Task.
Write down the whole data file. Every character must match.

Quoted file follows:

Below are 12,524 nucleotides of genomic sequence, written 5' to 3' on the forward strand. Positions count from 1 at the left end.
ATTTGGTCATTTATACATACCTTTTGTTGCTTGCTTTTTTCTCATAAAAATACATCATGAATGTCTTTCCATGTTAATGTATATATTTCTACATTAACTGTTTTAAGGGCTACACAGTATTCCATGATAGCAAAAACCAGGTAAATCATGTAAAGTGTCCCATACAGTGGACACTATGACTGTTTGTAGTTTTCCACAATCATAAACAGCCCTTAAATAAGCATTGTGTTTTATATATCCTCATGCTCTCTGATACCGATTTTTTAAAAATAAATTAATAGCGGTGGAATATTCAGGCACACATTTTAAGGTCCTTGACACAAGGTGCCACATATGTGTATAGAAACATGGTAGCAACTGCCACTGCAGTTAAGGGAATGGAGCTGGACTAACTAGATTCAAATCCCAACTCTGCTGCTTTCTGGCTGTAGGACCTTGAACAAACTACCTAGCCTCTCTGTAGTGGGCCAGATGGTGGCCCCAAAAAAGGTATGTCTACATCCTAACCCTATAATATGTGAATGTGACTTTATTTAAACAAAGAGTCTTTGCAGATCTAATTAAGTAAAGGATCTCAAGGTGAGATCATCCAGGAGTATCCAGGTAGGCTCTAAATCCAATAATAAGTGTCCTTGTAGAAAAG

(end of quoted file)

Below are 12,524 nucleotides of genomic sequence, written 5' to 3' on the forward strand. Positions count from 1 at the left end.
ATTTGGTCATTTATACATACCTTTTGTTGCTTGCTTTTTTCTCATAAAAATACATCATGAATGTCTTTCCATGTTAATGTATATATTTCTACATTAACTGTTTTAAGGGCTACACAGTATTCCATGATAGCAAAAACCAGGTAAATCATGTAAAGTGTCCCATACAGTGGACACTATGACTGTTTGTAGTTTTCCACAATCATAAACAGCCCTTAAATAAGCATTGTGTTTTATATATCCTCATGCTCTCTGATACCGATTTTTTAAAAATAAATTAATAGCGGTGGAATATTCAGGCACACATTTTAAGGTCCTTGACACAAGGTGCCACATATGTGTATAGAAACATGGTAGCAACTGCCACTGCAGTTAAGGGAATGGAGCTGGACTAACTAGATTCAAATCCCAACTCTGCTGCTTTCTGGCTGTAGGACCTTGAACAAACTACCTAGCCTCTCTGTAGTGGGCCAGATGGTGGCCCCAAAAAAGGTATGTCTACATCCTAACCCTATAATATGTGAATGTGACTTTATTTAAACAAAGAGTCTTTGCAGATCTAATTAAGTAAAGGATCTCAAGGTGAGATCATCCAGGAGTATCCAGGTAGGCTCTAAATCCAATAATAAGTGTCCTTGTAGAAAAG